Economics is not BHL’s strong point: you know how those French intellectuals are! Well, then, perhaps he’s better at military strategy, a favorite pastime of our neocon laptop bombardiers. On second thought, maybe not:

“Then, the length of this war. The way it has of ‘getting stuck’ in the sands of the Libyan desert, when we had hoped it would be short and sweet. Once again, grotesque. Unutterable bad faith. For–quite apart from the fact that four weeks is nothing compared to the decade of the Afghan war or the ten weeks of that of Kosovo–there is a reason, only one, that operations are lasting beyond the successful rescue of Benghazi. And this reason is the strategy of a Gadhafi who has hunkered down in the bunkers of his other cities, turning their inhabitants into human shields.”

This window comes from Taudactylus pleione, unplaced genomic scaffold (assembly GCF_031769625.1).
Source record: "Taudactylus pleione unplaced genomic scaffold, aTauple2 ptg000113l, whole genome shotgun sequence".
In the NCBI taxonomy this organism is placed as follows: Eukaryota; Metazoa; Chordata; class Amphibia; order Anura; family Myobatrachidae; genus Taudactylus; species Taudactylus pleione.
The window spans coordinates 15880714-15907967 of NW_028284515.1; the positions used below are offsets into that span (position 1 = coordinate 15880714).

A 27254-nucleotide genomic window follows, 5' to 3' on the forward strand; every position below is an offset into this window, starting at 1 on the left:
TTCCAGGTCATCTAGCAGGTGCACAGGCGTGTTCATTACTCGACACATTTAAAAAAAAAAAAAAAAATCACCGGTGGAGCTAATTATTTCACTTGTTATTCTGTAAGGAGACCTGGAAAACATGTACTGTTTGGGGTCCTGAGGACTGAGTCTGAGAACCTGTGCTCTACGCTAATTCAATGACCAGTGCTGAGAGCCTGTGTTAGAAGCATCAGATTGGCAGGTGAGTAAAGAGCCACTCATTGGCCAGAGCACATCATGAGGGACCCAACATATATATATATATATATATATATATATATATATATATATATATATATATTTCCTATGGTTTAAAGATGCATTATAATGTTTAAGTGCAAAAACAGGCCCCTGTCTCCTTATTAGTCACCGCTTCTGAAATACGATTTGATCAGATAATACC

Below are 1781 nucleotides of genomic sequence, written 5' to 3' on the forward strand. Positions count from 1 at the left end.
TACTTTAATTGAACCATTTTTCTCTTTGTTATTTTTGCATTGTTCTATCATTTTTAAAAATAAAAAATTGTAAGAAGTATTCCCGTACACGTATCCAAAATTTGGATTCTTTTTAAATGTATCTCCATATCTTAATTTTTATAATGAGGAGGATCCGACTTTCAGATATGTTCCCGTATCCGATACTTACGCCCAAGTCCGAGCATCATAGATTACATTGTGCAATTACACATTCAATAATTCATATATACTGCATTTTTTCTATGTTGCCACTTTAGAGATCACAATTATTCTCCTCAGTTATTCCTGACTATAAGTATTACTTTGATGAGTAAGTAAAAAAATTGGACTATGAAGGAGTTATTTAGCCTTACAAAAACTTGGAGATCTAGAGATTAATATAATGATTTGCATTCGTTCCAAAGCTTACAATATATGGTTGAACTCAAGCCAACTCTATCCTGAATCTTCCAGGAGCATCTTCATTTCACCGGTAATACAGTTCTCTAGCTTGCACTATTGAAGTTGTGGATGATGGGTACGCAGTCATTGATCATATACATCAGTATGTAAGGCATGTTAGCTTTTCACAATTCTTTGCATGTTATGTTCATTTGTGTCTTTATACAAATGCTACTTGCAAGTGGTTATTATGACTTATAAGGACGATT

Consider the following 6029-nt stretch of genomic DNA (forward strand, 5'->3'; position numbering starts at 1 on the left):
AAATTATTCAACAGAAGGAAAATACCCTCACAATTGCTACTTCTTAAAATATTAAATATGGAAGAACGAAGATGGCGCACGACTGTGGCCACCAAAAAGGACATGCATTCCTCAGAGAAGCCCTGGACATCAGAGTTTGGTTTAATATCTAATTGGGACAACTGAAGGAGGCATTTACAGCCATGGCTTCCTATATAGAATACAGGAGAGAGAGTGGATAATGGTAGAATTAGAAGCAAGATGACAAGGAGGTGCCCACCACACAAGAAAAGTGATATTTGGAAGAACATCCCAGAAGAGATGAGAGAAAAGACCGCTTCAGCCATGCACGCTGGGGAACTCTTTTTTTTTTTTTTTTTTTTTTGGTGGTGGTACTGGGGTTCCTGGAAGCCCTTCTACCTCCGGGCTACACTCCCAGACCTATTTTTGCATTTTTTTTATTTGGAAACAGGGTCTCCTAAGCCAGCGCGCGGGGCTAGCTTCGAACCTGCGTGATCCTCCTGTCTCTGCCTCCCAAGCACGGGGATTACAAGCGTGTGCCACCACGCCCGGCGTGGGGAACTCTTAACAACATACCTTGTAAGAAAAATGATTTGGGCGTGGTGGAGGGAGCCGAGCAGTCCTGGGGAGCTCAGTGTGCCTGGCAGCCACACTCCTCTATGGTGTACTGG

A favorite neocon strategy: hyperbole. The opposition is not merely wrong, it is “grotesque.” These are not victims of error, but purveyors of “unutterable bad faith.” All for asking why it’s taking so long! BHL isn’t quite himself, it seems, unless he’s in a state of High Moral Dudgeon, but his passion let slip a telling detail. That he’s comparing an operation that was supposed to continue for “days, not weeks,” as the President put it, to the decade-long Afghan conflict merely confirms our worst fears about this latest adventure in world-saving: that an ambiguously defined mission, which is already expanding well beyond its original mandate, has every prospect of becoming a long term commitment.